Elevated cholesterol levels have long been known to increase the risk of heart attack and stroke. This has led to major improvements in public awareness and efforts to avoid saturated fats. LDL cholesterol travels in the bloodstream and can be absorbed into the lining of the blood vessels, leading to the development of atherosclerotic plaque. It is these same plaques that can rupture, leading to heart attack and stroke.
The development of HMG-CoA-reductase inhibitors, or statins, was a major advance in the field of cardiology.
Statins are processed in the liver and decrease the amount of LDL cholesterol your body produces. These medications can lower the LDL cholesterol by up to 50% and have been shown in study after study to significantly improve outcomes in patients with cardiovascular disease. Statins result in a 20% to 30% reduction in death, repeat heart attack, or stroke in people who have already had a heart attack. By lowering cholesterol, statins can significantly slow or even prevent the progression of plaque or blockages that form in the arteries.
Unfortunately, many people cannot tolerate statin therapy for a variety of reasons. Amongst the reported side effects, the most common are muscle aches and joint pain, which occur in about 10% to 20% of people. While it is relatively easy to stop one statin and switch to another, many patients become frustrated if they experience side effects from multiple types of statins. While there have been other lipid-lowering options, these other therapies typically do not lower cholesterol by more than 20%. This is simply not going to be adequate in many people, especially those with prior heart attack and stroke.
Proprotein convertase subtilisin kexin 9 (PCSK9) inhibitors are a new class of medication that may offer new hope to patients who simply cannot tolerate statins. The liver normally removes LDL cholesterol from the blood stream and utilizes LDL cholesterol to make energy for the body. PCSK9 is an enzyme in our blood that binds to the LDL receptors in the liver, which prevents the receptor from binding and taking in LDL cholesterol. This leads to an increase in the LDL cholesterol in the blood stream and thus allows progression of atherosclerotic plaque in the arteries.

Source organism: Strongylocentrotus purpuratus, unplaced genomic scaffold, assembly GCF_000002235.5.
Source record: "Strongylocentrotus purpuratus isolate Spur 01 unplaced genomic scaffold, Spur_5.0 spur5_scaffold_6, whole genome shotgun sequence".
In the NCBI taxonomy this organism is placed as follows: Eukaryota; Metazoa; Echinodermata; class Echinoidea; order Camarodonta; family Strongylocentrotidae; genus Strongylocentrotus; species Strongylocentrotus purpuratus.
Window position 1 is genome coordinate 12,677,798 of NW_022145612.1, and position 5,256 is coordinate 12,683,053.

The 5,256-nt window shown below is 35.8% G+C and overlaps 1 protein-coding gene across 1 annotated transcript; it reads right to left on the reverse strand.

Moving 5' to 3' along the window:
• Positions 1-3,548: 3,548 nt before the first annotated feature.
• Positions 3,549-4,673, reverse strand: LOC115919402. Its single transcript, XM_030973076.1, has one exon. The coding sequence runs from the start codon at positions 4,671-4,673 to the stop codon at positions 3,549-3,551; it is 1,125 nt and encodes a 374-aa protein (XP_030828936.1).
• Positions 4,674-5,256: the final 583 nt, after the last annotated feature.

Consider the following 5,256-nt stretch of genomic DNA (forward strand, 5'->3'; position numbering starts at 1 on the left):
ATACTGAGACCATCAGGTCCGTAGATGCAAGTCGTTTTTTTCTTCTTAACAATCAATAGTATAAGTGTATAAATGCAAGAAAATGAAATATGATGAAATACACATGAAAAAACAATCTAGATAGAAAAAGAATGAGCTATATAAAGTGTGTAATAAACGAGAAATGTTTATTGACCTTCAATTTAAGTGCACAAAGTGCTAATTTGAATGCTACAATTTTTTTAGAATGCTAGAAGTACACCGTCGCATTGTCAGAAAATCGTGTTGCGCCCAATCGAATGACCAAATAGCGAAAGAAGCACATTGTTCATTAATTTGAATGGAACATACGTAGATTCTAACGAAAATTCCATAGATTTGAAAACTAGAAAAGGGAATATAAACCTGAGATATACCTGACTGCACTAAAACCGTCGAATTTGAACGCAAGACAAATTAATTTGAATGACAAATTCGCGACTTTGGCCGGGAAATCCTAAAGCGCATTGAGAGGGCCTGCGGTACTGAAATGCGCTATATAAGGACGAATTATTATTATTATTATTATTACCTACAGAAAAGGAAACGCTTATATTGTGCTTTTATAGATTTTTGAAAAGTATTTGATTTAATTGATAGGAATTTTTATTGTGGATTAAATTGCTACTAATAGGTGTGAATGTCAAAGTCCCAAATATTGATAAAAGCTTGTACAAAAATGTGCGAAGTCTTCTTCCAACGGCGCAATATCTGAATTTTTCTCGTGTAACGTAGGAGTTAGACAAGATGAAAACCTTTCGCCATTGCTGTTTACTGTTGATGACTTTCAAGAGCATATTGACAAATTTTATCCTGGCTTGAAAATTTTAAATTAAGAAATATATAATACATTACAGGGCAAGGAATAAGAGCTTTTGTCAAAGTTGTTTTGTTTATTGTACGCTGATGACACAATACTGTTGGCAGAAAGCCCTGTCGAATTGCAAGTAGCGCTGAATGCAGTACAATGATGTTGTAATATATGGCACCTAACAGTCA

PCSK9 inhibitors are a new class of humanized monoclonal antibodies that bind PCSK9 and prevent PCSK9 from binding the LDL receptor. This allows more LDL receptors in the liver to remove LDL cholesterol from the blood.
In a study published in 2016 in the European Heart Journal, my colleagues and I pooled data from multiple studies. We found that PCSK9 inhibitors decrease LDL cholesterol by 60%, even in patients already taking statins. Thus, if you are a patient with an LDL cholesterol of 180 mg/dL, starting a PCSK9 inhibitor may help get your LDL cholesterol to below 80 mg/dL. Additionally, very large randomized controlled trials in patients with coronary artery disease have demonstrated that PCSK9 inhibitors further reduce the risk of death, heart attack or stroke when added to standard medical therapy, including statins.
PCSK9 inhibitors, unfortunately, require administration by subcutaneous injection. However, these medications have a long duration of action and only require administration every other week or even once monthly. They also seem to be very well tolerated.
In conclusion, PCSK9 inhibitors may help those patients with high cholesterol who are unable to tolerate statins reach their cholesterol goals and reduce their risk of future heart attack or stroke. If you have cardiovascular disease or know someone who does, I encourage you to revisit the issue with an open mind and know there is a new promising alternative treatment that you should consider giving a chance.
Dr. Michael Lipinski is with Cardiovascular Associates of Charlottesville and Sentara Martha Jefferson Hospital.